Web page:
What is the 5AMLD?
5AMLD is a bit of misnomer, as it is in fact a set of proposed amendments to the Fourth Anti Money Laundering Directive (4AMLD) which is to be transposed on 26th June 2017. These proposed amendments were published in July 2016 as a way of strengthening the 4AMLD in light of recent terrorist attacks in Europe.
Since then, additional parliamentary meetings and various counterproposals have contributed to several Presidency compromise texts amending and updating the proposed changes. Several committees have also reviewed the original 4AMLD and the amendments proposed in July, for example the European Economic and Social Committee (EESC) and the Economic and Monetary Affairs and Civil Liberties (EMACL) committees, with the EMACL agreeing to the amendments by 89 votes to 1.
There is the possibility that the proposed amendments will change, however here are five key points that I have picked out from the amendments so far:
1. Beneficial Ownership Registers
Under 4AMLD, businesses have an obligation to hold beneficial ownership records, with individual Member States having to obtain and hold accurate and current information on corporate and other legal entities. It has been proposed that under 5AMLD, EU citizens will be granted access to these beneficial ownership records, even without having to demonstrate a ‘legitimate interest’. Trusts will also now be required to meet the full transparency obligations which incorporate the beneficial ownership requirements.
It has also been suggested that, in the case of entities that pose a significant money laundering and/or tax evasion risk, the ownership threshold is reduced from 25% to 10%.
2. Virtual Currencies
5AMLD better defines virtual currencies as: ‘A digital representation of value that can be digitally transferred, stored or traded and is accepted by natural or legal persons as a medium of exchange, but does not have legal tender status and which is not funds as defined in points (25) of Article 4 of the Directive 2015/2366/EC nor monetary value stored on instruments exempted as specified in Article 3(k) and 3(l) of that Directive.’ Also included in this is the requirement for all Member States to implement this legal definition into their AML legislation.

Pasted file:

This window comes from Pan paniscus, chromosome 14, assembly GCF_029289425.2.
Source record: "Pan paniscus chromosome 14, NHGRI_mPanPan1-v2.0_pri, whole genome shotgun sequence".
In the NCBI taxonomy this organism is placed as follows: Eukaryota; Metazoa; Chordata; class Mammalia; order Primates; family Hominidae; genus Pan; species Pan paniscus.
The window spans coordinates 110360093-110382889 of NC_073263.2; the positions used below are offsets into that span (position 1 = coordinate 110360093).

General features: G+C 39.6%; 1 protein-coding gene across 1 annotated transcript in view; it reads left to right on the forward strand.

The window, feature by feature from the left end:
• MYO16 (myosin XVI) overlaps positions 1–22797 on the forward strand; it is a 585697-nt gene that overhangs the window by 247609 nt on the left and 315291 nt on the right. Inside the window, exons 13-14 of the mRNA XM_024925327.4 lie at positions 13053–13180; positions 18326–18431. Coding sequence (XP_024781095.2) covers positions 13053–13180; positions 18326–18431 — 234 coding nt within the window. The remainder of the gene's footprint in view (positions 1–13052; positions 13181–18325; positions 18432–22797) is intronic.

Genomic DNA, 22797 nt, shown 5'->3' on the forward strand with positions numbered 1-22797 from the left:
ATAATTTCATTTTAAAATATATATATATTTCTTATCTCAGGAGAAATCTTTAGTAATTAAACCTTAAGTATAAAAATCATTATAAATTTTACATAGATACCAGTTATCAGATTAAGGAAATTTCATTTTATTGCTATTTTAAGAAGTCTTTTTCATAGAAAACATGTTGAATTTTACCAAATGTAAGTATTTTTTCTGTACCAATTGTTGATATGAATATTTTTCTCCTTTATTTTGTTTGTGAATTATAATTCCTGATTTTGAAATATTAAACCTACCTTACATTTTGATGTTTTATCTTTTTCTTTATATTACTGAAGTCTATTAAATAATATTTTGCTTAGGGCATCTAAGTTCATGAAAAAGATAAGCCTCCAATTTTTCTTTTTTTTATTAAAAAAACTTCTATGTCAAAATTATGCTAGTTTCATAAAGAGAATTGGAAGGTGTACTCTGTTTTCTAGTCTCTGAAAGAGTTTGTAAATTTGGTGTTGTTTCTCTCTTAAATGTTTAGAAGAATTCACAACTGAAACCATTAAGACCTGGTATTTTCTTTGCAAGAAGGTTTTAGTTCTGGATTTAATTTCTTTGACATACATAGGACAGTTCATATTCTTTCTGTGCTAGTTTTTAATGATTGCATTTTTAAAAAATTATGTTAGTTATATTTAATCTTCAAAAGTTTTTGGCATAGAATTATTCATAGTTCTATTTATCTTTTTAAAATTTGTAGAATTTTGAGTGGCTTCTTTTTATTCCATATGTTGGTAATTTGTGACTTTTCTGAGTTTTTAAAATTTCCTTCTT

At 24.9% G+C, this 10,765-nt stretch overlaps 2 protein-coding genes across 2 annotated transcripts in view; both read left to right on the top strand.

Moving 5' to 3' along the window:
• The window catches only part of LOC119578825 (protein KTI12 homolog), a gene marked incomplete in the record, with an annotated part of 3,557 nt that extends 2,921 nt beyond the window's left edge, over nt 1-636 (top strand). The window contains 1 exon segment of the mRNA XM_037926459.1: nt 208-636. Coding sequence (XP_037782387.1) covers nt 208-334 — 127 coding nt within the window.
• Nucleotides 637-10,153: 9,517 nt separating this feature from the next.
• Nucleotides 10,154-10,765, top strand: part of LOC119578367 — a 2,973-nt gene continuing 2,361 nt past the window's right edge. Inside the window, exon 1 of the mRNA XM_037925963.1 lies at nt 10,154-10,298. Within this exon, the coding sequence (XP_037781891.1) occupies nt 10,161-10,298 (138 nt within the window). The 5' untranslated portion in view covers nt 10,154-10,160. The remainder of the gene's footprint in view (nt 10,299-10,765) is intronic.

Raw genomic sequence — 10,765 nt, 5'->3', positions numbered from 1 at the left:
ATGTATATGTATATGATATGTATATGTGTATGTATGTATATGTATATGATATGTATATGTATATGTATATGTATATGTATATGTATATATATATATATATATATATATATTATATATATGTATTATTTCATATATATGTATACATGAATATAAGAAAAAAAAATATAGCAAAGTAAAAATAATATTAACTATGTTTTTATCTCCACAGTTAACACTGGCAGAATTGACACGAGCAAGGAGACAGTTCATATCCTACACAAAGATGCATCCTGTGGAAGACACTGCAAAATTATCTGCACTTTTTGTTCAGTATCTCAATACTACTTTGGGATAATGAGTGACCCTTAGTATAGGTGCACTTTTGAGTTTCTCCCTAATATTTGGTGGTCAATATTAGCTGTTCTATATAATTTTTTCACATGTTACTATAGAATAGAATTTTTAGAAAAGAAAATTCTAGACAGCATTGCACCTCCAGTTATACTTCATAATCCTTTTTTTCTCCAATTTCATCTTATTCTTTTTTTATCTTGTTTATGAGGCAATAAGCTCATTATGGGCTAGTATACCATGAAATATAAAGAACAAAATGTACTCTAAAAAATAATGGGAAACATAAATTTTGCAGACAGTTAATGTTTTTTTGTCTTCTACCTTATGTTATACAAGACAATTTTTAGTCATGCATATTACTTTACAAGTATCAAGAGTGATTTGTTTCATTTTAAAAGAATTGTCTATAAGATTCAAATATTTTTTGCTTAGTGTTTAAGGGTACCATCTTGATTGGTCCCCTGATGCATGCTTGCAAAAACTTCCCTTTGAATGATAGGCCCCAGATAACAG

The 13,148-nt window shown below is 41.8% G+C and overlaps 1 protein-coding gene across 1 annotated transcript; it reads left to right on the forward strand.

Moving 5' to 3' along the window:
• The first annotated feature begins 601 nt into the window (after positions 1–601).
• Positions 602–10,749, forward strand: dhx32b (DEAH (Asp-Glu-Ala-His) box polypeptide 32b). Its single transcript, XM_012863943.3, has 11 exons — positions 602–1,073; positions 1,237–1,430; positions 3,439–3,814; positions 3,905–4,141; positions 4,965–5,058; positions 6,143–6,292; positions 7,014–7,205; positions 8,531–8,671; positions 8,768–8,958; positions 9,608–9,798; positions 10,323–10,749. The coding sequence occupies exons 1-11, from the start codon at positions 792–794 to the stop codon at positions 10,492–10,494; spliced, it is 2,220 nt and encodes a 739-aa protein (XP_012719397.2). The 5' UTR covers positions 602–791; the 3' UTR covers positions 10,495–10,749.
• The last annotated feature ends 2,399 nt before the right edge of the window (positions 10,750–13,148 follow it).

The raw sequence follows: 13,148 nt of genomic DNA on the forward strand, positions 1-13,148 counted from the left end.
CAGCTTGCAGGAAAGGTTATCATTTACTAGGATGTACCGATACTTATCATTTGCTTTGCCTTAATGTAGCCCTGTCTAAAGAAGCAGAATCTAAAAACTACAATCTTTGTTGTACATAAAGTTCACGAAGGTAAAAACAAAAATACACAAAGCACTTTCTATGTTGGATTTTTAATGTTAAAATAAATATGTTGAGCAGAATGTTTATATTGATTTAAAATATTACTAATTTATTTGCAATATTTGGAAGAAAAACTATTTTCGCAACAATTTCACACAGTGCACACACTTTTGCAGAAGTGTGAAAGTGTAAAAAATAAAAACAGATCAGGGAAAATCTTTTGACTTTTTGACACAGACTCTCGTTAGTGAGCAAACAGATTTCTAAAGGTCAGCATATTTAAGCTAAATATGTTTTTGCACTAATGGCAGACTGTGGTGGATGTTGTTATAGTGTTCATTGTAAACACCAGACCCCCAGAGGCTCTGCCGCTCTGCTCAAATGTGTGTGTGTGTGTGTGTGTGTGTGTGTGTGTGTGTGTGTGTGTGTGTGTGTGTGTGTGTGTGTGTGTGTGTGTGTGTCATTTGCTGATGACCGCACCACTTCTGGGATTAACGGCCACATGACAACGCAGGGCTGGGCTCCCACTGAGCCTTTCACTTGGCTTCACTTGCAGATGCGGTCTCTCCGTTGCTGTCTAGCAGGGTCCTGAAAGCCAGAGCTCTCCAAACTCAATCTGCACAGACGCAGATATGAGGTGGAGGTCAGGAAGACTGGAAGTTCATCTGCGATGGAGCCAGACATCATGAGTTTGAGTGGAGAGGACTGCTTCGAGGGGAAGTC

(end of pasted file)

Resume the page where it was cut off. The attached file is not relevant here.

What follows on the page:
5AMLD also brings virtual currency platforms and wallet providers under the scope of the directive and includes them within the definition of ‘obliged entities’. Under 4AMLD, obliged entities are defined as financial institutions, accountants, tax advisors, etc.
This will give these providers the same responsibilities as banks and other financial institutions, which includes verifying customer’s identities and monitoring transactions.
3. Prepaid Cards
In order to help combat terrorist financing, it is proposed under 5AMLD that the thresholds for identifying the customer in remote payment transactions for general purpose anonymous prepaid cards are lowered to €50. It also suggests this should be lowered to zero after a ‘sufficient transitional period’ to allow adaptation to the new regulatory framework. The threshold of maximum monthly payment transactions has been reduced to €150 and the maximum amount of money stored is not to go above this threshold either.